Welfare

This is the biggie as far I’m concerned and certainly points us towards the government’s thinking about general social policy developments in the future.

The main headline changes are the abolition of child benefit for those paying high rate tax. I’m generally indifferent about this. I think it’s a bit ridiculous the method that has been taken but in principle it doesn’t bother me in the slightest.

Employment and Support Allowance, or Incapacity Benefit as was is paid to people who, due to sickness and/or disability are unable to work. It allows for additional support to be given to people with specialist needs due to their ill-health, to gain employment.

There are two elements to ESA – contribution-based which is achieved if enough NI contributions and income-based which is given if you don’t have enough income/savings and haven’t paid enough contributions.

The contribution element is now going to be time-limited to 1 year. You have one year to ‘gain employment’ or go onto the lower Jobseekers Allowance and lose the additional support.

This is maleficence in all its glory. Time-limiting a disabling condition is hardly going to be an incentive to work which is going to be increasingly in short supply. Criteria for ESA have been tightened in any case and I have no problem with fair criteria being applied  but it is back to this promise of fairness that I return. Not all illnesses are equal and not all disabilities are equal. There is no blanket way to say ‘you should be better in ‘x’ months’.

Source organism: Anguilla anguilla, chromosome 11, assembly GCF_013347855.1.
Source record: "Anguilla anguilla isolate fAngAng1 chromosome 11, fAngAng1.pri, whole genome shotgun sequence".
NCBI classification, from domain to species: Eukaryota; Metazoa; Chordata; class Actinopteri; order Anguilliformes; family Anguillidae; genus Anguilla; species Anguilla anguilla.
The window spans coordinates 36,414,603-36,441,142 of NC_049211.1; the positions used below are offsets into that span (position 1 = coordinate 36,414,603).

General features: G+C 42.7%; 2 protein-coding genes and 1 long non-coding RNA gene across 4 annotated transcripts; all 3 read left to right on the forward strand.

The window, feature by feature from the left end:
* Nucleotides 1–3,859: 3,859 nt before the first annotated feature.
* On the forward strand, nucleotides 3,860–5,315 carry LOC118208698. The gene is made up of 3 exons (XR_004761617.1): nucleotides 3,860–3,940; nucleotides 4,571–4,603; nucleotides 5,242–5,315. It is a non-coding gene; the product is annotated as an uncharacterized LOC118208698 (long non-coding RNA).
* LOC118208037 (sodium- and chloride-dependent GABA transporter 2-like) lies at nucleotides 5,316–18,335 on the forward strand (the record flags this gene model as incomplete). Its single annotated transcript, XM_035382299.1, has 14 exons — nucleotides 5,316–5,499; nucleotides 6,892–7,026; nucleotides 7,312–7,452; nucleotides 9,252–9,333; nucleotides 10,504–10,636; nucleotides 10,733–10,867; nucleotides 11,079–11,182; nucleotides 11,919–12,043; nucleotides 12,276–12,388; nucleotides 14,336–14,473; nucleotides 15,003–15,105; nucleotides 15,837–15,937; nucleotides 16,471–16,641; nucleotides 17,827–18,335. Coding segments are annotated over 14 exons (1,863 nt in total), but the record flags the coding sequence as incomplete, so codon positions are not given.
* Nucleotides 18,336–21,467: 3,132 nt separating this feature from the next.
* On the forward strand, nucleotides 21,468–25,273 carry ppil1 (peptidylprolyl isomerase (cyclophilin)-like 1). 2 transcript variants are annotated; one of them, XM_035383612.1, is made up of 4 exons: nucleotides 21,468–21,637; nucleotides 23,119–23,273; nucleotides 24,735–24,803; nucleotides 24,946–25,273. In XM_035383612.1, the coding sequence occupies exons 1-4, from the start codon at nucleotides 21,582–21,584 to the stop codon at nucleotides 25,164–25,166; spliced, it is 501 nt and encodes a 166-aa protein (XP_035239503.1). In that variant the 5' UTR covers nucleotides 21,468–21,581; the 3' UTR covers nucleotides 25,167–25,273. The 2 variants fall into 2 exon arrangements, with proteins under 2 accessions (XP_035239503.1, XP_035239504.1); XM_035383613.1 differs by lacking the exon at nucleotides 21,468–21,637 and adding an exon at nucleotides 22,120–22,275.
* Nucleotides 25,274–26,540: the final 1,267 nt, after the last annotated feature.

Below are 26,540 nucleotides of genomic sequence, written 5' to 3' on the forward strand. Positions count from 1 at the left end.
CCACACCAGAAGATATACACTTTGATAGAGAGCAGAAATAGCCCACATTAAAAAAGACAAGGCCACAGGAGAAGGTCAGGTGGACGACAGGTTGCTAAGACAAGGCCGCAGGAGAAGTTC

But that’s exactly what the government have done.

The limiting of the contribution-based ESA suggests that the ‘insurance’ part of national insurance is being eroded. Remember, the people who claim this have paid their contributions.

More implicit has been the suggestion that somehow people who claim this benefit do not deserve it. I am happy for my tax to be spent in this way to be honest. I do think that the criteria should be based on what a GP or someone’s consultant says rather than an independent doctor though. Surely that would save a lot of money?